Rafic Hariri, was a well-known lebanese entrepreneur, business-man and philanthropist. He was elected the Prime Minister of Lebanon in 1992, right after the civil war, being the one responsible for the physical and economic reconstruction of the country in the following years, until his resignation in 2004. His considerable accomplishments while Prime Minister made him a politician icon all over the world, specially among the Lebanese citizens (Rafic Hariri – The Official Website). “No single individual has played a bigger role in rebuilding the credibility of Lebanon’s economy around the world” (Hennock, 2005).
Being the most wealthy man in the country – U$4 billion fortune -, helped Rafic Hariri to start Lebanon’s reconstruction with significant sponsors. He used his influences and business networking contacts to attract powerful friends from France, the Guld and Saudi Arabia and potential investors to Beirut, accelerating the economy again (Hennock, 2005).
For Mr. Hariri, there was no queue of importance for the country’s needs during the post-war era. He initialized a massive reconstruction process effort, declaring everything as priority for the rebuilding process, such as: hospitals, schools, infrastructure (water, phones, electricity) and the economy.
During May of 1994, The Prime Minister had a belief that if the downtown of Beirut was rebuilt, the life would be back to Lebanon. So he started a project to revitalize the Central District of Beirut (BCD), in order to achieve this goal. And after 16 years of the beginning of this project, the downtown in Beirut is still the core place of tourism in Lebanon, being the the meeting point for all foreigners, Arabs and Lebanese people. In addition to that it is the financial district and the country’s institution’s polo location (Rafic Hariri – The Official Website). Since the tourism of Lebanon is directly linked to the economy of the country, the Prime Minister’s actions was crucial for the number of visitors to increase.
“The development of the tourism industry (as well as that of other sectors) was held back over the past few years because of the political stand-off between Mr Hariri and the president, Emile Lahoud, which was a reflection of the deeper struggle over Syrian domination of Lebanon” (Business Middle East, 2005).
Mr. Rafic Hariri was assassinated on February 14 of 2005. An explosion was detonated against the Prime Minister convoy next to Beirut’s marina, right after he had left the Parliament. Besides him, another 20 people died during the attack, which since today has no authorship proofed (Rafic Hariri – The Official Website).
After his tragic death, the government decided to rename Beirut’s International Airport with his name, since its upgrade was a project of the Prime Minister.
“The re-emerging tourism industry in Lebanon suffered a significant setback recently with the massive explosion that killed Lebanese Premier Rafik Hariri and damaged a handful of Beirut hotels” (Middle East, 2005).
“Even though Lebanon was down 10% in the tourism sector in 2005, more than 1.2 million tourists visited Lebanon” (Martin Frost, 2006).
Terrorism acts in Lebanon
Why terrorism attacks Tourism?
There are several motives to explain the fact that terrorists are attracted by the tourism.
The first reason is that the tourism is the main source of income of many countries all over the world, so by damaging it, the core function of the economic basis of the nation stop working. Second, the tourism attractions are the best way for the terrorists to get their message delivered through out media coverage, getting the attention that they need. And third, this industry hasn’t focus too much dealing with security matters because they believe that a simple security presence will push away the tourists (Tarlow, 2003).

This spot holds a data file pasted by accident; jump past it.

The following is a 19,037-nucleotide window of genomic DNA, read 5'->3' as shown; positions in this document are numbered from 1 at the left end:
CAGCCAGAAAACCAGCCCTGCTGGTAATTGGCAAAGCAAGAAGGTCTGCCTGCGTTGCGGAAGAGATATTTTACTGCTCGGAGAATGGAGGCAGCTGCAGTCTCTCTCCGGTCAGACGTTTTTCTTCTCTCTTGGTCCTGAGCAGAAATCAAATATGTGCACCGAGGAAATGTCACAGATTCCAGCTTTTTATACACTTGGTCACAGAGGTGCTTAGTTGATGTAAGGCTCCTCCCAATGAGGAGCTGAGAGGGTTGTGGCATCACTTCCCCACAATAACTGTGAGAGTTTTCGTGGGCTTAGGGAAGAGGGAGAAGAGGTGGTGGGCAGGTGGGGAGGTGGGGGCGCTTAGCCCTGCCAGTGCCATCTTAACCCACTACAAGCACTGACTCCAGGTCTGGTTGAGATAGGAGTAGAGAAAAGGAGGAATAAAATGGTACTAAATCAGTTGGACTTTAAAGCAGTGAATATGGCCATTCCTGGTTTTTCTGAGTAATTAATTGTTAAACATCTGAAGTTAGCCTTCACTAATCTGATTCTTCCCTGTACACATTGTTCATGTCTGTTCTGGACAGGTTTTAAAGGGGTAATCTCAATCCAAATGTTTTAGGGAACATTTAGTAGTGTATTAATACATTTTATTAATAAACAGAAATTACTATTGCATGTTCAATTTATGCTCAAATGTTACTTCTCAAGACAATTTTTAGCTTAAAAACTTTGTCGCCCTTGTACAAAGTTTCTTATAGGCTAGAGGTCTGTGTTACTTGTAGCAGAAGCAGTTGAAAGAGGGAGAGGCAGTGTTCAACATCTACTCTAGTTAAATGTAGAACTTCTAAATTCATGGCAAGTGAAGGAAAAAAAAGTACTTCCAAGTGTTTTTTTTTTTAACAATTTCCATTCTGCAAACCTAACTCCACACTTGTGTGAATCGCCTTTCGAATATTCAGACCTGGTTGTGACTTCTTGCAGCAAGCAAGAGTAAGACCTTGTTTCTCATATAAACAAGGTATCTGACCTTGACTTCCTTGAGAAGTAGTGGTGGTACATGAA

On the other hand, the implementation of security measures is not a cheap action, rising then the need to build a relationship between private and public sectors in the tourism industry. In addition to that the hospitality first obligation is the guest protection. Security must be developed in all segments, as technological investments, education and staff training. “Security plus service and value for money will become the basis for 21st century success” (Tarlow, 2003).
Finally and perhaps the most important point, is the adoption of a risk management control. Avoiding unforeseen circumstances are less costly to the business. Well prepared companies face better the risks then others without any sort of management plan (Tarlow, 2003).
July 2006 War
This war is known as 2006 Israel-Hezbollah War. It started on 12 July 2006 and ended in 8 September 2006. The clash started when Hezbollah traversed into Israel and attacked an Israeli Defense Force (IDF). They killed three of the armed and kidnapped the other two and they went back with the prisoners to the south of Lebanon. After that the leader of Hezbollah Hassa Nasrallah announced that the prisoner were taken for the purpose of exchange hostages with Israel. From the other side the Israel’s Prime Minister Ehud Olmert stated that the response would be an act of war on Lebanon and assure that will be a sturdy war.
Tourism Before July 2006 War
After all the damages that were caused by the civil war, Lebanon rebuilt and developed its tourism from 1992 until 2005. Lebanon was again backing to the world tourism map.
The country was ready again to receive over 830,000 visitors in 2001, a growth of 13% over 2000. Everything started again, occupancy in the hotels was very high, and tourists from all over the world were in the streets visiting the new Beirut.
The government rebuilt everything. The restaurants started opening again every year; festivals were taking place in different areas like in Baalbek or Beit el Dine.
During summer all the private beaches received a lot of clients from all over the world to enjoy the pleasant climate and a suntan.
Most of the tourists were from the gulf countries. They usually come to Lebanon to spend their holidays and to enjoy the food, weather and of course the hospitable people. Some of them bought apartments and villas in Lebanon, so they can come whenever they want.